Oak is a Norwegian progressive pop/rock band that originally emerged from a folk-rock duo. The four members have a diverse background spanning from classical piano to electronica, prog- and hard-rock, with references to the alternative scene as well as progressive rock – something that has combined to make a distinguished and unique sound.
OAK originated as a folk-rock duo, which expanded into today’s lineup of Simen Valldal Johannessen on vocals, piano and keys, Øystein Sootholtet on bass, acoustic and electric guitars, Sigbjørn Reiakvam on drums, percussion, programming, keys and guitars, and Stephan Hvinden on lead, rhythm and slide guitars.
Musically, ‘The Quiet Rebellion of Compromise’ is the most dynamic Oak album so far, with a wide range of influences showing through. We’re still in very familiar Oak territory, but with some sharper edges and some surprising twists and turns. After their previous album ‘False Memory Archive’, the band set out to write some shorter songs for a change – and ended up with their longest songs yet. As on their other albums, there are subtle hints to both past and future songs in the Oak universe.
For this album, the band decided to write about an important and touchy subject – Suicide and psychic health in general. Music as an art form can be very open for interpretation, so to be sure that the message comes across, they’ve asked for advice from experienced scholars on the subject. The font used on the album cover is partially made of handwriting from two real suicide notes, to underline the concept.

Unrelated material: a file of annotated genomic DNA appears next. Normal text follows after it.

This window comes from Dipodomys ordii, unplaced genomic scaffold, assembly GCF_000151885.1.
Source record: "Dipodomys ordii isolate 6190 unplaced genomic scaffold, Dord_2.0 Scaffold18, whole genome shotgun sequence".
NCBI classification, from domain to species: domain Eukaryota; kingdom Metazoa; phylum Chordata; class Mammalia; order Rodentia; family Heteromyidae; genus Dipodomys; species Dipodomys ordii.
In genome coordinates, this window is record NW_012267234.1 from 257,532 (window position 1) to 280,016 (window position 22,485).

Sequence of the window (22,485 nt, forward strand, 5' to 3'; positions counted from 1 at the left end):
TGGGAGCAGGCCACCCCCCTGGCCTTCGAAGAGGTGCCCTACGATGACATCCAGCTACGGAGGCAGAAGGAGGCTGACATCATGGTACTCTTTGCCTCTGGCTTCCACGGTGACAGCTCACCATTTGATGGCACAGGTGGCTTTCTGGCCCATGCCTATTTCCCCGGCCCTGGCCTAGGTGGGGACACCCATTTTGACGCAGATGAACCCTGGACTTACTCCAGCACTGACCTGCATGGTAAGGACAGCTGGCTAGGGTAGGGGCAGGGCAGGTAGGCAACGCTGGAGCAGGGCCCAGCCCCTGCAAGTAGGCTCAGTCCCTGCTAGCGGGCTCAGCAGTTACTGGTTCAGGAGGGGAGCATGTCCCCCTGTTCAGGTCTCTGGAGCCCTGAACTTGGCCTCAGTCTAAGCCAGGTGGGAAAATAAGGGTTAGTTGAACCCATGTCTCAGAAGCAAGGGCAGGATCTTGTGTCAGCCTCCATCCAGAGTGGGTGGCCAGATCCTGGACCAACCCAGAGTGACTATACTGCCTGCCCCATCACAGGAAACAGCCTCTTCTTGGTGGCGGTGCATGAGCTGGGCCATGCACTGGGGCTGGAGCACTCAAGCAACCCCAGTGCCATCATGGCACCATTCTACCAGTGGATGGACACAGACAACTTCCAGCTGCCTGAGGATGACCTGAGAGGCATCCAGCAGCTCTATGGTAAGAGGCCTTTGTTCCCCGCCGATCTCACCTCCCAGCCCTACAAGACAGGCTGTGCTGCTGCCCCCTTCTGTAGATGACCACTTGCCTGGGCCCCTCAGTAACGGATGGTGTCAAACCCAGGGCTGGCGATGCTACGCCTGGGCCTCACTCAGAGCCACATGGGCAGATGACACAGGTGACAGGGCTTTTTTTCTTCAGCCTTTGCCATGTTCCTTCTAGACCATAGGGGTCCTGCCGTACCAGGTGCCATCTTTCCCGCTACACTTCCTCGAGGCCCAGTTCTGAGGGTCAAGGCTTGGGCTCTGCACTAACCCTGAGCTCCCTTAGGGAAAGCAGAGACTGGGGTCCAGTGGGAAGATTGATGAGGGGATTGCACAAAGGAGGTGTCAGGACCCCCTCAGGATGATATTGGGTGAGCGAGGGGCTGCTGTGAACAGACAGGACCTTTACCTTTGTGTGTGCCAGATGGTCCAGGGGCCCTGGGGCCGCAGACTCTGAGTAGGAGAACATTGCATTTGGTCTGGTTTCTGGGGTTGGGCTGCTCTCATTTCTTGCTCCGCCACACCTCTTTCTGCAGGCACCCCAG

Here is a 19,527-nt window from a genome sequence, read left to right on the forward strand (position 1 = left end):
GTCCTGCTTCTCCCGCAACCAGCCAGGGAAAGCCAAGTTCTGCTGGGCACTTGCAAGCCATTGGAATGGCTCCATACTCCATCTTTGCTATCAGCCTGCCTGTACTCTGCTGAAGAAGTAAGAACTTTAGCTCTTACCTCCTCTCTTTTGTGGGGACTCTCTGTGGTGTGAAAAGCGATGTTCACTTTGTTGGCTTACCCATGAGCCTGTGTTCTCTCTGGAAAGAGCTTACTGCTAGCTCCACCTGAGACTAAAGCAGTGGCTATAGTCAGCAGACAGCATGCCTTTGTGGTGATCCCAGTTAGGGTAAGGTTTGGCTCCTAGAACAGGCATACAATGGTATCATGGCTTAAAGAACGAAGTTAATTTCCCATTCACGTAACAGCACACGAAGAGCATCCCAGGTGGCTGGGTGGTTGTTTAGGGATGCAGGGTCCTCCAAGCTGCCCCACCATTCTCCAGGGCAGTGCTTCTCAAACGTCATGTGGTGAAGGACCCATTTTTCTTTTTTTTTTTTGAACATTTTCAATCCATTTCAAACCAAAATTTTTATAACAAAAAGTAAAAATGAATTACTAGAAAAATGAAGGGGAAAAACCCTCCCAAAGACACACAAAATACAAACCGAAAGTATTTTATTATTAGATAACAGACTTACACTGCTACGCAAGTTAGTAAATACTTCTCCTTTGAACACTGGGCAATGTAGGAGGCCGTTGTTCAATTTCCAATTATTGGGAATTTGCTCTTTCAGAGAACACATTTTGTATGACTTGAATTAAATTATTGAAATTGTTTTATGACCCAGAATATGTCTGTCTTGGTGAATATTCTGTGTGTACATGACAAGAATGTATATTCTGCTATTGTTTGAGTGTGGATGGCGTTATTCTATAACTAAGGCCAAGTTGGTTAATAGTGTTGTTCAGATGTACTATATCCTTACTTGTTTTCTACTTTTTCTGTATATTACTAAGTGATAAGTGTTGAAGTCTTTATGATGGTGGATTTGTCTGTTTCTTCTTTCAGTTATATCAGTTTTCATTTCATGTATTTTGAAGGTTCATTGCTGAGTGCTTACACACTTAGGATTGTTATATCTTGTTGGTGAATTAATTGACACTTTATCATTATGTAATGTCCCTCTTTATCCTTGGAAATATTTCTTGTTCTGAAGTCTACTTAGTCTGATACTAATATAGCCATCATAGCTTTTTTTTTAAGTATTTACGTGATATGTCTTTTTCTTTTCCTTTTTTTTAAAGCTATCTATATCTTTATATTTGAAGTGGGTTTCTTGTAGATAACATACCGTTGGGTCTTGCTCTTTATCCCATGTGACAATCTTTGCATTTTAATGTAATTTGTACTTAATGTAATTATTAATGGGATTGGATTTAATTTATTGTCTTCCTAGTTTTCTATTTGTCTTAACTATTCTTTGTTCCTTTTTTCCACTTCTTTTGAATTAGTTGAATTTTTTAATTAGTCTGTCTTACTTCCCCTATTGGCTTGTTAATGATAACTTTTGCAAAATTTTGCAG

There’s a deep underlying wistfulness and melancholy to this third album from the band and that’s entirely understandable considering the subject matter. Thoughtful and engrossing, the music is meaningful and contemplative and the lyrics are insightful and hard hitting.
When music is used as a relayer of a serious and often unsettling subject, it can add even more meaning, observation and perception and when that music is as brilliant as it is on a piece of work as exceptional as this, it really does bring home what the band are trying to get across. At times wide screen and cinematic and at others, minimalistic and sparse, ‘The Quiet Rebellion of Compromise’ is a musical masterpiece in inception and delivery.
This is a near perfect collection of songs where every track is a a complete work of art, from the hard-hitting opening trio of the dynamic Highest Tower, Deepest Well, the sparse, plaintive and melancholic Quiet Rebellion and the grandiose, compelling and potent Dreamless Sleep to the epic splendour and pomp of my personal favourite Paperwings, this is an intense and profound emotional journey.
Add in Sunday 8 AM, a beautifully judged near six minutes of music that sees vocalist Simen Valldal Johannessen at his most touching and emotive and the harder edged rock of the charismatic Demagogue Communion and this is a thoughtful, often melancholy, delight of an album and, when you come to the wishful and reflective whimsy of album closer Guest of Honour, it is almost like saying goodbye to a close friend with whom you have had a life changing experience.
Oak have a unique, innovative sound and you can hear it mature and transform on every album they release. Their approach to music is refreshing and sees them deliver meaningful music that has heart and soul and, with ‘The Quiet Rebellion of Compromise’, these talented musicians have created their most accomplished and consummate work yet.
Released 11th November, 2022.
Order the album here:
The Quiet Rebellion of Compromise | Oak (bandcamp.com)